Kettner’s has lived. Surviving four kings and a queen, the blitz, several booms and more than a few busts, Kettner’s has seen it all and is an integral part of the vibrant, glamorous and debauched Soho we know and love today.
We went along to sample the new brasserie menu and ordered a glass of champagne (would be rude not to in the home of fizz) and a black Russian whilst we browsed the extensive offerings. Both of us decided to skip starters though they were tempting, especially the Dorset crab “on toast” with lemon and mayonnaise, the baked goat’s cheese beetroot marmalade and the warm salad of duck confit, duck livers with apple, french beans and cider dressing. For the main we both opted for the lobster, I with chips and my friend with a garden salad, we also ordered spinach on the side. The lobster was grilled to perfection and had just the right amount of garlic butter so not to overpower the meaty goodness.
Satisfied with our mains we moved our attention to dessert and went for the seasonal special, a honeycomb cheesecake with a 2011 jurancon moelieux dessert wine and a fig, orange & walnut sticky toffee pudding with salted ice cream and the recommended dessert wine pedro ximenez triana. My accompanying dessert wine was literally Christmas in a glass, the figgy flavours really complemented the dessert’s flavours creating a rich sweetness.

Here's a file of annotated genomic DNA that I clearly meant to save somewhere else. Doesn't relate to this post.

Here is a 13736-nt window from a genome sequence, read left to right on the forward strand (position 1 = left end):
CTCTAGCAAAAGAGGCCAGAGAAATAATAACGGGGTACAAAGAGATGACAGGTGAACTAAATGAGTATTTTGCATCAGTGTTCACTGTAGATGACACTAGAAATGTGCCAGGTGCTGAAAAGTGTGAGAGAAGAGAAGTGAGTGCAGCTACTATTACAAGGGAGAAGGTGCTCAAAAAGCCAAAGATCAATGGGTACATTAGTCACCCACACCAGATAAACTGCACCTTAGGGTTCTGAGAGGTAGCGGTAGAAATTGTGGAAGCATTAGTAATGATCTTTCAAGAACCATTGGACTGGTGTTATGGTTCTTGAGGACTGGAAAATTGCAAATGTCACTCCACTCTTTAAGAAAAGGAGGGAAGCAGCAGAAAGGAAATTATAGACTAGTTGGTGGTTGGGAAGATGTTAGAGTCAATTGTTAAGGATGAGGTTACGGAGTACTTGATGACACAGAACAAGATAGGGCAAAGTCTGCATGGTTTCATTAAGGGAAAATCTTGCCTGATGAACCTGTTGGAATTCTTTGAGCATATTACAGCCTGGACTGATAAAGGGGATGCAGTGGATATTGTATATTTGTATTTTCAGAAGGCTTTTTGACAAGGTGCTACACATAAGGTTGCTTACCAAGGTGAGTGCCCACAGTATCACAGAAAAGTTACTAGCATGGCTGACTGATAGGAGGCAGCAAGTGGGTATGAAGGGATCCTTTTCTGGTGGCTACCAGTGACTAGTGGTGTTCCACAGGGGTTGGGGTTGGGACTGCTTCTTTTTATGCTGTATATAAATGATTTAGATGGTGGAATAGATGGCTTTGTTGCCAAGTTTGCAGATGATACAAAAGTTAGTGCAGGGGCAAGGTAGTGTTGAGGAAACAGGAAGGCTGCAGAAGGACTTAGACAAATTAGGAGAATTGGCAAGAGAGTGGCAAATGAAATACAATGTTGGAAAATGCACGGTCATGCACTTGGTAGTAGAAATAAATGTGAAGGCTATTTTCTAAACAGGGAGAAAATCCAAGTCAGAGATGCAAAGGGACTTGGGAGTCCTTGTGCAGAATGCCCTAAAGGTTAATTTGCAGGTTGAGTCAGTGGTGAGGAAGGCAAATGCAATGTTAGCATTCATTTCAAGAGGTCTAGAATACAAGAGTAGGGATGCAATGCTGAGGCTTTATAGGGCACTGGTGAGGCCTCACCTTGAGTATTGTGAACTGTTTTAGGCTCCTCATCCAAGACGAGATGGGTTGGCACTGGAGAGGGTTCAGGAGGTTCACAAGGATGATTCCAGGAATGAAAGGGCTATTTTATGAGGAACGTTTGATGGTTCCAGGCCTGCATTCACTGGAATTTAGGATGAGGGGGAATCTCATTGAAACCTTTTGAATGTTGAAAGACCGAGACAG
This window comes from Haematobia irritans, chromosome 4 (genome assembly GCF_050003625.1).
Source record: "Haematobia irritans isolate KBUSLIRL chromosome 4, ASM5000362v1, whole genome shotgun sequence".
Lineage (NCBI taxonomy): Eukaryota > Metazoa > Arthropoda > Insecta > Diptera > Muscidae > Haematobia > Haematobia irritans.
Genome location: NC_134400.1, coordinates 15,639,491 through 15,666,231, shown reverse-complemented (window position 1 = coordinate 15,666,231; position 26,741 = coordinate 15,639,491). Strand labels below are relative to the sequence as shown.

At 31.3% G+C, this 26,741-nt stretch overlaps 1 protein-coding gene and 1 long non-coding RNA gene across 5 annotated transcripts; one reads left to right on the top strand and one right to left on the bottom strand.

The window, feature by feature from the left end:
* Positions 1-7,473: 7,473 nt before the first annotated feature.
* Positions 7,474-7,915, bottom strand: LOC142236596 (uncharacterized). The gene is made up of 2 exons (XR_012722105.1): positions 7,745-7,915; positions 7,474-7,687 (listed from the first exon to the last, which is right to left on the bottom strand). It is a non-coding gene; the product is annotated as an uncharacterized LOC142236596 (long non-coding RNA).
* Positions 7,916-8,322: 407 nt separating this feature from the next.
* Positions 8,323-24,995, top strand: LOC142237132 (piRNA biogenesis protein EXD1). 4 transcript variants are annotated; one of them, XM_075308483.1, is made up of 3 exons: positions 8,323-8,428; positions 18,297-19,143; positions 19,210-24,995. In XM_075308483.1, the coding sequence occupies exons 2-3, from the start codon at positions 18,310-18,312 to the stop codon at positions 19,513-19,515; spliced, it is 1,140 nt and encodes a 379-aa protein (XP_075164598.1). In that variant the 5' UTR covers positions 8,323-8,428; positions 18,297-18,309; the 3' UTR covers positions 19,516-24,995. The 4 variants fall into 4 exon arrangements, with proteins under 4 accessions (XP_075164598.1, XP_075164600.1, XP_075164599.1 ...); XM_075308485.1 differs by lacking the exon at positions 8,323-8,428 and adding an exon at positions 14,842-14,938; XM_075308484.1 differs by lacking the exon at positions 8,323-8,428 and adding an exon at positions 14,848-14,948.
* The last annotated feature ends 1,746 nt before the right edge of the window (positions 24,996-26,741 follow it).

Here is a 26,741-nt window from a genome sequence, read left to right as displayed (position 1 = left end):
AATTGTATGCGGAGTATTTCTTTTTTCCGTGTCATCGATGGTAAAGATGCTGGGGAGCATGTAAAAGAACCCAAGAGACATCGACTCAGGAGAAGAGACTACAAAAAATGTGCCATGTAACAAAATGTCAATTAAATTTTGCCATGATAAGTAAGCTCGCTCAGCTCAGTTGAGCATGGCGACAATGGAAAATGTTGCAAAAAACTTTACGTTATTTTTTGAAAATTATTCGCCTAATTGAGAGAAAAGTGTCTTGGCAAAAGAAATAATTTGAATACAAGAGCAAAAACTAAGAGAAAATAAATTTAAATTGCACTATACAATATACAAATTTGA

Gorgeously glamorous, the music was a playlist of New Orlean jazz, 1940s blitz and possibly some roaring 1920s too. There were a number of private parties taking place whilst we were lunching, guests mingled in 1920s get up, seemingly continuing its tradition of incredible (if not always so risqué) parties. After all, it was originally a series of four Georgian Townhouses, Auguste Kettner, (chef to Napoleon III,) opened Kettner’s as a restaurant in 1867 – it quickly became infamous as the rendezvous of choice for deliciously colourful characters of the time, renowned for hosting incredibly risqué parties. Oscar Wilde dined here and Kettner’s is mentioned as his venue of choice in his trial notes. Agatha Christie and Bing Crosby were also celebrated regulars.
The Grade II listed building boasts a Brasserie, a Champagne Bar and eight Private Rooms, all available for hire. Keep an eye out for the Afternoon Tea with Laurent Perrier tasting flights – they’re next on our list!